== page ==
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The impact of COVID-19 on ethnic minorities accelerates the BLM movement

Our latest article in the series looking at the impact of the pandemic on different groups focuses on how COVID-19 has affected those within ethnic minorities, what this has meant for the BLM movement and what employers can do to better support employees.

Impact of COVID-19

The latest statistics all point to the fact that the COVID-19 pandemic has disproportionately affected those within ethnic minorities. A report by Public Health England has found that there are higher infection and death rates amongst those from Black, Asian and Minority Ethnic (BAME) groups than White ethnic groups.

Commentators have suggested that whilst COVID-19 does not discriminate it does expose existing inequalities within society. Questions remain over whether the increased infection and death rates are due to biology and pre-existing health conditions or whether it is an exacerbation of those existing social inequalities, with many ethnic minorities also being within the poorest and most disadvantaged groups.

Aggregation of groups not helpful

The Institute for Fiscal Studies highlights that the impacts of the pandemic are not uniform across ethnicities, and aggregating all minorities together misses important differences. Some minority ethnic groups may well face greater infection risks because of the types of work that they do. For example, people from the Pakistani, Black African and Black Caribbean ethnic groups are over-represented among key workers overall and face continuing risks from contact with contagious individuals. It is clear that unless minority ethnic groups are looked at individually it is difficult to understand the true impact of the pandemic on certain minority ethnic groups.

The Commission on Race and Ethnic Disparities (CRED) takes this further by stating its view that the term BAME is no longer helpful as it disguises huge differences in outcomes between ethnic groups. The report suggests that recognising the differences between groups requires a new and more granular approach to data and how it is collected and used. Too much data continues to be collected using the main five ethnicity classifications: White, Black, Asian, Mixed and Other, which in some instances merges together ethnic groups with vastly different experiences and outcomes.

Acknowledging the potential issues with using the term BAME, it remains a categorisation in wide use in research. In addition to the impact on health, a detailed YouGov survey states that the post-furloughing fall into unemployment had been most common among workers from Black, Asian and Minority Ethnic backgrounds, with 22% of BAME workers falling out of work.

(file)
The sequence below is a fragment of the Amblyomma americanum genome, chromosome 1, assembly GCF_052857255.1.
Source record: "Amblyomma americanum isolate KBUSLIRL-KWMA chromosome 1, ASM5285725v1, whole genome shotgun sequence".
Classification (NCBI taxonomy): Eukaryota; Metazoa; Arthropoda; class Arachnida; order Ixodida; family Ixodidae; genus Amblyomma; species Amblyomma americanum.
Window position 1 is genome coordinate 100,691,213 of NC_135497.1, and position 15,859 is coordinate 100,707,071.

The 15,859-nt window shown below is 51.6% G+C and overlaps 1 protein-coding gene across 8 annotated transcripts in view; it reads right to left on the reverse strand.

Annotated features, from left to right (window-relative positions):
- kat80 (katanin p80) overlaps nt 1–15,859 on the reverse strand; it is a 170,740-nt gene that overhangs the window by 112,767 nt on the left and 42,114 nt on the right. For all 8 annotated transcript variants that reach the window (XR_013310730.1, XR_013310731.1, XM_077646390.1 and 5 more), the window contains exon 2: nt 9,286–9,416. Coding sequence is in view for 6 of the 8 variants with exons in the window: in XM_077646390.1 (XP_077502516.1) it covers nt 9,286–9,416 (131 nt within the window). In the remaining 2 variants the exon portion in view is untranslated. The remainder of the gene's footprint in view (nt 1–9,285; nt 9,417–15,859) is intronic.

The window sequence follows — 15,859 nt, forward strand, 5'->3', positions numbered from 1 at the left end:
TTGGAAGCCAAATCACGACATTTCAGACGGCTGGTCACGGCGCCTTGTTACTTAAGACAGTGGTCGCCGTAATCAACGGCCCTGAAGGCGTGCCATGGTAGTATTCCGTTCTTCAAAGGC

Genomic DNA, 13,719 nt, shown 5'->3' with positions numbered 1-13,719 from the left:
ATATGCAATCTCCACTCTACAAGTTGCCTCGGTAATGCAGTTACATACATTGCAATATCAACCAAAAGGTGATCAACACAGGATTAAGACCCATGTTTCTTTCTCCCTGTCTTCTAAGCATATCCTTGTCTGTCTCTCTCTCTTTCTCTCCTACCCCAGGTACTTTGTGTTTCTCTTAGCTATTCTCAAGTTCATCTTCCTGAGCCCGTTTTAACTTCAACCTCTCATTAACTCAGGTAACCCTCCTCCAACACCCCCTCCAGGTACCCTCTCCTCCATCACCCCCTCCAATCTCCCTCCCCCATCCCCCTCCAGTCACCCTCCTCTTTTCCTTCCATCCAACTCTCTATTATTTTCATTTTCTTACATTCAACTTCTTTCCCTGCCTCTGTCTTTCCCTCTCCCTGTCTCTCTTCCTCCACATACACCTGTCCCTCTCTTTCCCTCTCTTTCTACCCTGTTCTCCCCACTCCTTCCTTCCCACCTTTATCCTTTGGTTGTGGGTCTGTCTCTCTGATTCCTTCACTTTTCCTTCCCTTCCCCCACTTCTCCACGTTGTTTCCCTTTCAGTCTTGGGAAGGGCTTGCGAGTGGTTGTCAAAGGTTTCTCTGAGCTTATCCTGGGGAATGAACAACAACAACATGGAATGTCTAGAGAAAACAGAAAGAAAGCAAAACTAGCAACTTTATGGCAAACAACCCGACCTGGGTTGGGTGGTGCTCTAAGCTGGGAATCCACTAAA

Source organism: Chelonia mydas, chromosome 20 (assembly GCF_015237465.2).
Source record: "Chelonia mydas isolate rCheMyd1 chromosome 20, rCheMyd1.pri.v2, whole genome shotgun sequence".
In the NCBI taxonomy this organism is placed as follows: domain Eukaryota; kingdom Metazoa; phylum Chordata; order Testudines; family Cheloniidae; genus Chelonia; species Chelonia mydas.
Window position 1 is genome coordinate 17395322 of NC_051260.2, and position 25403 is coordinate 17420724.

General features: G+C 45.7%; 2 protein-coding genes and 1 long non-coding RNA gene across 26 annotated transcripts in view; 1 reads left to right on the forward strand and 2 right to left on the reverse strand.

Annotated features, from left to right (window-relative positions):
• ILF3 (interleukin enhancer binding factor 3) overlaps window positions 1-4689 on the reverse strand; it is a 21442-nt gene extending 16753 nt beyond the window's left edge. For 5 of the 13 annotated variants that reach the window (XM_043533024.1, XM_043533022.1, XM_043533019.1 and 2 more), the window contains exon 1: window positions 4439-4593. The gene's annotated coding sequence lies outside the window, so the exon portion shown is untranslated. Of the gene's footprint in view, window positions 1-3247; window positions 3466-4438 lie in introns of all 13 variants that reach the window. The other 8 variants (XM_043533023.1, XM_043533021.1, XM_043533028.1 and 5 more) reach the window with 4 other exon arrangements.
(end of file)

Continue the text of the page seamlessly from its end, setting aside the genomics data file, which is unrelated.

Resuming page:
BLM movement

The CRED was set up following the Black Lives Matter protests after the death of George Floyd in the USA just over a year ago. These protests sparked a country-wide shift in how we view and talk about racism, something that was long overdue. What became clear was that although a lot of people would deny obvious instances of racism, many were falling short of acknowledging more covert and often subtle ways in which discrimination takes place.  An example is affinity bias, also known as similarity bias, which is the tendency people have to connect with others who share similar interests, experiences and backgrounds.

The work of the last year has been the beginning of the process to dismantle some of the embedded prejudices and unconscious bias that exist. However, the pandemic has surely made progress in this area slow going, with workplaces closed and people working from home, making it difficult to implement new policies or change cultures within organisations.

What can employers to do help?

The importance of focusing on diversity and inclusion in the workplace is paramount in enabling all colleagues to feel comfortable at work, feel respected and to be themselves.

As a minimum, employers should consider:

  • offering unconscious bias training,
  • reviewing recruitment processes to remove bias,
  • creating platforms where diversity and inclusion needs can be heard, and actions can be implemented.

This is not just for the good of employees but also for the progress of the business as a whole. Many organisations now require specific diversity and inclusion credentials of their suppliers and businesses need to be able to demonstrate that they take such matters seriously to get through a tender process. For instance, a large UK utilities provider requires its suppliers to report on a quarterly basis on the seniority, gender, ethnicity, disability and sexual orientation of people involved in the work they carry out as well as demonstrating their recruitment outside of Oxbridge and red brick universities; their experience with blind CVs; and their actions to support the Black Lives Matter movement.

Diversity is fundamental for maximum productivity and overall business success. When employees of different backgrounds, different cultures, different nationalities and different perspectives come together, everyone shares a slightly different approach to the job and the problem at hand which can be extremely beneficial. 

“A diverse mix of voices leads to better discussions, decisions, and outcomes for everyone.” — Sundar Pichai.

Disclaimer

This information is for educational purposes only and does not constitute legal advice. It is recommended that specific professional advice is sought before acting on any of the information given.

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